The Wall Street Journal reports that direct mail companies are using the same newly available data on consumers to target them in smaller, more specific groups.
Instead of merely knowing your address and age, advertisers can break down things like average neighborhood income, if you’ve recently bought your home, family make-up, location to certain stores, and many other slices of information.
“Instead of having four campaigns, there can be dozens, created dynamically for different customer groups,” explains a rep for Infogroup Inc., a company that compiles such lists for advertisers.
(FYI, if you want to remove your information from Infogroup’s database, you can contact them at: firstname.lastname@example.org, however this won’t remove your information from all the public databases it and other companies use to compile these lists.)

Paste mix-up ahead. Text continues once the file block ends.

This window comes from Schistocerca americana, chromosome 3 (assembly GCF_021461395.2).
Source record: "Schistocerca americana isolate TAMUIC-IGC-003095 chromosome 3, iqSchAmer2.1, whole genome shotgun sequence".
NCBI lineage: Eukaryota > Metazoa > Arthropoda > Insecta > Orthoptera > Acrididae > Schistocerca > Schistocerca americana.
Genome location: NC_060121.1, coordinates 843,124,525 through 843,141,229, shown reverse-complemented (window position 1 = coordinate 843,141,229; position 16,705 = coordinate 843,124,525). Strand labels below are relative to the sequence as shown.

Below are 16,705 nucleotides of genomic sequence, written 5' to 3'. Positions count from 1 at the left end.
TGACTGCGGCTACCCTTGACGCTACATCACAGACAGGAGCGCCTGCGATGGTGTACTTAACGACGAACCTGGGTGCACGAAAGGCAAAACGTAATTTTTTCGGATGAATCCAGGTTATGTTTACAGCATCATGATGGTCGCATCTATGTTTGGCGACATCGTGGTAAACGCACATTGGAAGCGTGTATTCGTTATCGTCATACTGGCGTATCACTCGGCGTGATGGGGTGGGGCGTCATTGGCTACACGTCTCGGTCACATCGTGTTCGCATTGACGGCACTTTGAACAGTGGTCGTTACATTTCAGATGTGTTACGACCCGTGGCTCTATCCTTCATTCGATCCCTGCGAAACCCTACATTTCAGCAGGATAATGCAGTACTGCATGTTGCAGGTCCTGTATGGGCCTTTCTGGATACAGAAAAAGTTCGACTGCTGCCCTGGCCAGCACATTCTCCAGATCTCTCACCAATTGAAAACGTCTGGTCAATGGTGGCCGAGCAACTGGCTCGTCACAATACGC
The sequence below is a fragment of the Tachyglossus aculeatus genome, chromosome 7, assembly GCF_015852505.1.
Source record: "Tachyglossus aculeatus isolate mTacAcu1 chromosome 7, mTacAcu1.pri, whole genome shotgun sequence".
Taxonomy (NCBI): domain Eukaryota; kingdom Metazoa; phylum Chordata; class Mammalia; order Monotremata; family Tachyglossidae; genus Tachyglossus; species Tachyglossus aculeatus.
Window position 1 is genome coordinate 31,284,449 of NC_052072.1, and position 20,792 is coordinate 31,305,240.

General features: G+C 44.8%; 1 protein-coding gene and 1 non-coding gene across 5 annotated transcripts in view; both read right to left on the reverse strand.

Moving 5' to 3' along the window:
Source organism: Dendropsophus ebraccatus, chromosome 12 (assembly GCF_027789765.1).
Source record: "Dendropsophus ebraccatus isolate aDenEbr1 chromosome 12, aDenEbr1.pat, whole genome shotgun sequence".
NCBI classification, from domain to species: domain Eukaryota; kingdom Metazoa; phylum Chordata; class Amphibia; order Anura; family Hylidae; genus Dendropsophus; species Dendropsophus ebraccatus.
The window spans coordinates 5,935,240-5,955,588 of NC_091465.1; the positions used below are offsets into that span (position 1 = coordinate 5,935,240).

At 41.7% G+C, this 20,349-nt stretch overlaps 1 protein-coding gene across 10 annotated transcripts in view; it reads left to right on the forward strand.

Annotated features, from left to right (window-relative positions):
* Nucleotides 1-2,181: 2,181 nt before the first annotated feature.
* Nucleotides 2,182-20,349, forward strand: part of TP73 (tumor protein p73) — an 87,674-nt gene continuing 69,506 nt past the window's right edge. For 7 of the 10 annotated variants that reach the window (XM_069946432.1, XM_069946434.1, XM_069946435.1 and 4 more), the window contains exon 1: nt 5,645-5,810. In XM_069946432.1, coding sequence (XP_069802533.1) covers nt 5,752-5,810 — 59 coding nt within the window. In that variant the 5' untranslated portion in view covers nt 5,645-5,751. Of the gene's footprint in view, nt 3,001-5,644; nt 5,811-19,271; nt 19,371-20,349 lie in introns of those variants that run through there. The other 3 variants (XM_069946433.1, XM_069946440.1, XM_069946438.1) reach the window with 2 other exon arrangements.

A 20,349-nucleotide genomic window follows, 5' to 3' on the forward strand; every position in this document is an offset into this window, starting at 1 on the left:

This ability to produce smaller campaigns hasn’t really lessened the amount of junk mail that is being sent. The Journal points out that while first-class mail use is down by 33% over the last decade, the amount of direct mail has remained stable. And because of the drop in first-class mail, junk ads are now the majority of what shows up in U.S. mailboxes.
One analyst tells the Journal she doubts that even this level of targeted junk mail marketing can survive in the long-run. “Sure the data’s there—but what does having real-time [data] updates have to do with direct mail?” she asks. “Not that much.”